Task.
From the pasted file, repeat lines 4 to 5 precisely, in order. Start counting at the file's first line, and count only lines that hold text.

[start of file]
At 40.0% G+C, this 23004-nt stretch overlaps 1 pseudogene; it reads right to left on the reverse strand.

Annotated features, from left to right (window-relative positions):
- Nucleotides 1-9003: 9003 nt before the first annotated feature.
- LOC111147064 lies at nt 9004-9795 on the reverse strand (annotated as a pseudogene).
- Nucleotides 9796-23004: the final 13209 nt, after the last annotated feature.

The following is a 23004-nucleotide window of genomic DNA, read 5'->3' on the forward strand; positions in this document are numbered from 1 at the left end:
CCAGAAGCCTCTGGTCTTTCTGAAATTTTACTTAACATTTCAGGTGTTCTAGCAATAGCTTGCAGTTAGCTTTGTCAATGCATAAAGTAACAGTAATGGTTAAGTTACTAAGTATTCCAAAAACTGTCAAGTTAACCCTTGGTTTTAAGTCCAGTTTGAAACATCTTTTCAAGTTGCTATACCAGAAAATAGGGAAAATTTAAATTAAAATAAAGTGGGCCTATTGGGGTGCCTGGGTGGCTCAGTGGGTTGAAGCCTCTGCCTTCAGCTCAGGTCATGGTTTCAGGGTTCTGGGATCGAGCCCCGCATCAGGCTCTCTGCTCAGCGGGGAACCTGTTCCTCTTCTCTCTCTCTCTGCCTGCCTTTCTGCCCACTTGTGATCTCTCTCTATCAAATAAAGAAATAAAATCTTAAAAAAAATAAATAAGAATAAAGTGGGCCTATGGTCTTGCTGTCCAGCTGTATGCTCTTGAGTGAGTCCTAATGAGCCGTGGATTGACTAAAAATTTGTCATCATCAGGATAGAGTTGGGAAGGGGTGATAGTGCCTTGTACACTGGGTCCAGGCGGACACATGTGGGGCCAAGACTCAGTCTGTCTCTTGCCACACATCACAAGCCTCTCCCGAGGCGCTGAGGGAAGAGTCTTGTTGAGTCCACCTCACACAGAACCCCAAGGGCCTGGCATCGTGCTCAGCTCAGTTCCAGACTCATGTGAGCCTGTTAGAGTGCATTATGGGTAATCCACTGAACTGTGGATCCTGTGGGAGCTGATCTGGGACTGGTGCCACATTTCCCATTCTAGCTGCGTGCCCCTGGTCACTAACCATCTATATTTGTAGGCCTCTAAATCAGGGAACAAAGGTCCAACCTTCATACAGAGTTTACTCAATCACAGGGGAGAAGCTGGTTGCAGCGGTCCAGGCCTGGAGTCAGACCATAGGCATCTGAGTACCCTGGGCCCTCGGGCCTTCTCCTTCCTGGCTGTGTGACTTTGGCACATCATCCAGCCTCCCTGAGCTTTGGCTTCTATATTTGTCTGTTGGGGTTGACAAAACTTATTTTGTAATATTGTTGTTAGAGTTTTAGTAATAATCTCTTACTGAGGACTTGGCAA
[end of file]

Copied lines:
- LOC111147064 lies at nt 9004-9795 on the reverse strand (annotated as a pseudogene).
- Nucleotides 9796-23004: the final 13209 nt, after the last annotated feature.